East of Eden

Steinbeck, John

Viking, 1952

p. 169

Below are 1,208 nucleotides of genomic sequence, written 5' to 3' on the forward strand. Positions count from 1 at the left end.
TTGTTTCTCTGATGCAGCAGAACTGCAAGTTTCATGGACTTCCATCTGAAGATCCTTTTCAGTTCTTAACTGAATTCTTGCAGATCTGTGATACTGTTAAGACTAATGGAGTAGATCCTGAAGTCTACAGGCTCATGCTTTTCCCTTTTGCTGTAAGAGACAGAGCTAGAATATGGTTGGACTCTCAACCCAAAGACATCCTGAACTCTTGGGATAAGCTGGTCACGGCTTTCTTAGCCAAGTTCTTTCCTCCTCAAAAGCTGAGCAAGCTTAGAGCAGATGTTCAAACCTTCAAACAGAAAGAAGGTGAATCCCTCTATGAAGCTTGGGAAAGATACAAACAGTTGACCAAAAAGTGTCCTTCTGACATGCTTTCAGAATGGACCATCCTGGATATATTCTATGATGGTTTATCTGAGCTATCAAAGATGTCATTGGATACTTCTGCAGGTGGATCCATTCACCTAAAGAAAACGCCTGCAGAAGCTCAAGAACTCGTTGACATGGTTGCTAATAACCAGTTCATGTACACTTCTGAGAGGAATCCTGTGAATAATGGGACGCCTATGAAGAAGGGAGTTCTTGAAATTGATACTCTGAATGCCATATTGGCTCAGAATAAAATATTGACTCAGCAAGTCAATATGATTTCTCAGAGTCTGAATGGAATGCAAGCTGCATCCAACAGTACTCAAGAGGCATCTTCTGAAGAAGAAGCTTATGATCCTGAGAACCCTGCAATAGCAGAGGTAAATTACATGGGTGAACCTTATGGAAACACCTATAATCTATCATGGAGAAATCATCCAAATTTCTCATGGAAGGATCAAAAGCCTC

In 1900 in America “the repository of art and science was the school, and the schoolteacher shielded and carried the torch of learning and of beauty. The schoolhouse was the meetinghouse for music, for debate. The polls were set in the schoolhouse for elections. Social life, whether it was the crowning of a May Queen, the eulogy to a dead president, or an all-night dance, could be held nowhere else. And the teacher was not only an intellectual paragon and a social leader, but also the matrimonial catch of the countryside. A family could indeed walk proudly if a son married the schoolteacher. Her children were presumed to have intellectual advantages both inherited and conditioned.”